'Love Is_': TV Review

Not much to love.

OWN's new series is an autobiographical take on the marriage between producers Mara Brock Akil and Salim Akil.

Love is patient. Love is kind. Love is…tediously sincere. An autobiographical reimagining of the marriage between producers Mara Brock Akil and Salim Akil (Girlfriends, Being Mary Jane, The Game, Black Lightning), OWN’s syrupy immersion romance Love Is__ leads with a 1990s meet-tepid between two Hollywood wannabes and then glides along like molasses, allowing low-stakes minutiae to dominate the plotting.

Due to a narrational framing device set in a future where the older couple waxes euphoric about their personal and professional achievements, the series is less a “will they or won’t they” rollercoaster than a “when they and how they” pantomimed love letter — which raises the question of why we’re watching in the first place.

If you’re allergic to earnestness, this may not be the series for you. In 1996, passionate Yasir (Will Catlett) approaches doe-eyed Nuri (Michele Weaver) at a Los Angeles cafe. His game is that he has no game; there’s no coy flirtation or burbling sexual tension between them, just pure quixotic intention on his end. Like the show itself, he is open-hearted and faith-forward — more interested in vulnerability than preening or stunting. (Both characters, like their flesh-and-blood counterparts, belong to the Nation of Islam and openly reference God.) They briefly vibe, sharing their Hollywood dreams, and then part, only to randomly reconnect a year later at a furniture store. By now, she’s an emerging TV writer on Marvin, a thinly veiled Martin-type sitcom, and he’s an unemployed screenwriter still dreaming of marquee lights. She resists, he insists and by the end of the first episode (and their first date), they’ve already said their “I love yous.” It all feels much too easy.

Watching young black visionaries navigate Hollywood — particularly during the 1990s’ wave of revolutionary black programming — would be compelling alone. So it’s all the more confusing that the show relies on a When Harry Met Sally-style documentary interview set in the present day and in 2029 to frame the storytelling. As older Nuri (Wendy Davis) rapturously monologues in the opening scene: “He blew up my world. And my plans. He unearthed the truth in me, made me take off this…this mask I’d been wearing so that you can see the real light in me. So that I could see the real light in me.” So what are we here to watch, exactly? Instead of tugging the heart strings, these interludes come off as a narcissistic (and, frankly, hubristic) bid to insert the Akils into the series even more so than they already are.

Catlett and Weaver chemically vibrate as Nuri and Yasir traverse their class distinctions and gendered expectations — Weaver in particularly radiates petulant-cute charm — but the sexuality feels intentionally impotent. (One cringe-inducing line: “All we did is dry hump!” Nuri blurts in an early scene when her mom and elderly neighbor find her in bed with a young man.) You could chalk it up to OWN’s Lifetime-lite wholesomeness, but the network’s flagship drama Queen Sugar is a raw, sensual powerhouse.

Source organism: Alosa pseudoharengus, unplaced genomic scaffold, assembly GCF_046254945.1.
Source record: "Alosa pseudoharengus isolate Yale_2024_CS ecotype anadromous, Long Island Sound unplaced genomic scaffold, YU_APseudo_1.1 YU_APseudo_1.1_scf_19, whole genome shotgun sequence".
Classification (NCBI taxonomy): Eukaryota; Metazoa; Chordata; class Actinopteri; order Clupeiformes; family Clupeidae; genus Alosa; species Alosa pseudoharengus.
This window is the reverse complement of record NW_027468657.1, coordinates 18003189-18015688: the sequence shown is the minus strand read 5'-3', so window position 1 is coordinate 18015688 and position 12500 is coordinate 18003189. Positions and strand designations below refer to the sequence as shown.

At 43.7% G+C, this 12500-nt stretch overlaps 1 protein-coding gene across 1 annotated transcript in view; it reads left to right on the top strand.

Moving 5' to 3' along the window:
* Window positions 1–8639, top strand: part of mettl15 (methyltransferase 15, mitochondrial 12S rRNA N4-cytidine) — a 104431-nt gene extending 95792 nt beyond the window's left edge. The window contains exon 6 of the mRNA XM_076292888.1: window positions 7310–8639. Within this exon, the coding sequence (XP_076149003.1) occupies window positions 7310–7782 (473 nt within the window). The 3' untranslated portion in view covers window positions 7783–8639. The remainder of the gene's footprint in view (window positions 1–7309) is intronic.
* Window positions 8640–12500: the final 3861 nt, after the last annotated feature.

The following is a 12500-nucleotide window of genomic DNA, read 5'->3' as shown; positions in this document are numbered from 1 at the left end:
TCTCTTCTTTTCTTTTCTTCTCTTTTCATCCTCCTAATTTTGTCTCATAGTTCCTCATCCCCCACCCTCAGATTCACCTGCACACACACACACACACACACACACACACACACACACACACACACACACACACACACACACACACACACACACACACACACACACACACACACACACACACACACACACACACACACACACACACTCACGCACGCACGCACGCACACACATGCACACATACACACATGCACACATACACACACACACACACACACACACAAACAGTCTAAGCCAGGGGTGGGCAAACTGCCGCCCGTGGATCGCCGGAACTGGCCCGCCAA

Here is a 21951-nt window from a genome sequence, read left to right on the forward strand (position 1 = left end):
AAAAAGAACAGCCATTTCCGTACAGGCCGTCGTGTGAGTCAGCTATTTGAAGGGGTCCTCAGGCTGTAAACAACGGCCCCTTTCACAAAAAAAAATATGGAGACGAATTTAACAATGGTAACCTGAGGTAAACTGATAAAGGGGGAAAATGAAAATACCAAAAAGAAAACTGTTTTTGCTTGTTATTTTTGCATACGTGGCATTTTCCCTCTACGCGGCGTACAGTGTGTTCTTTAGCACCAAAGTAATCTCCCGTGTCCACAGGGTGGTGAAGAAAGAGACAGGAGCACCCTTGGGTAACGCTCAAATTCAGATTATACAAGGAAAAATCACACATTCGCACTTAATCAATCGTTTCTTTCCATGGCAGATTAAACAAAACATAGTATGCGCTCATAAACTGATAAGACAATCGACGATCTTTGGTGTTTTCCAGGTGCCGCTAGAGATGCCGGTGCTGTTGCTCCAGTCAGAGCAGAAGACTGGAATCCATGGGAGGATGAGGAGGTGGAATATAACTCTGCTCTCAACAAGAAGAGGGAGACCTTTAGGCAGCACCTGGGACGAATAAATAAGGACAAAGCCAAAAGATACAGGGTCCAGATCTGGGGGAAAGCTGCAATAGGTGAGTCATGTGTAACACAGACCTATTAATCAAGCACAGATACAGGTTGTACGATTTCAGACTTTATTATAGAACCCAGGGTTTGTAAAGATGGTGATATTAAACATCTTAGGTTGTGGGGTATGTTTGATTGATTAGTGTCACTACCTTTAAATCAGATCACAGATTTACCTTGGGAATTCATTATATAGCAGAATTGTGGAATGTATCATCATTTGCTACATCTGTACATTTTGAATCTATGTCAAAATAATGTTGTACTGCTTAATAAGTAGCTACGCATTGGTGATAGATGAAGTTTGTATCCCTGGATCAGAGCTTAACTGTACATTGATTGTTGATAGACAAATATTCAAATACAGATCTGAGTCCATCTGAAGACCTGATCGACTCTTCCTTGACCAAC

Given that we’re witnessing the origins of a real-life relationship successful upon impact, the episodes begin to depend on “tempest in a tea pot” filler plots showcasing conflicts that might be consequential in the real world but remain microscopic in TV land: multiple instances of pager drama, the trials of caring for an ex post-liposuction (yep) and two episodes devoted to whether Nuri will be able to join Yasir at a sold-out concert.

Love Is__ succeeds most in its self-aware class analysis and elucidation of life as a driven, educated black woman. Nuri and her friend/colleague Angela (Idara Victor) constantly battle the politics of misogyny on Marvin, from bosses who can’t fathom a female character having an opinion to male co-workers who try to exploit their beauty. On the other side of this spectrum, Yasir’s family and friends admonish him for being a man without a clear path. Before connecting with Nuri, his live-in ex Ruby kicks him out of the apartment for not having a job or contributing to the household. (We’re expected to see her as shrewish, but could anyone blame her for choosing security over endlessly imbuing a man with artistic mojo?)

“When you're broke, people are always waiting for you to get past that point,” older Yasir admits. “It’s hard depending on people. It’s hard being a man in the world and feeling like you've got no trinkets to prove it.” Despite their limerence, both he and Nuri must contend with the possibility that he’s using her for her money, connections and a place to stay while he’s homeless. We see Yasir suffer death by a thousand inconveniences of being poor, but ultimately, the show’s interest in fate, faith and salvation dilutes these stakes: We already know things are going to work out for them. Instead, try HBO’s Insecure, a much better (and raunchier) take on black female success and male failure to launch.

Cast: Michele Weaver, Will Catlett, Wendy Davis, Clarke Peters, Tyrone Marshall Brown, Idara Victor, Yootha Wong-Loi-Sing
Creators: Mara Brock Akil and Salim Akil
Tuesday, 10 p.m. ET/PT (OWN)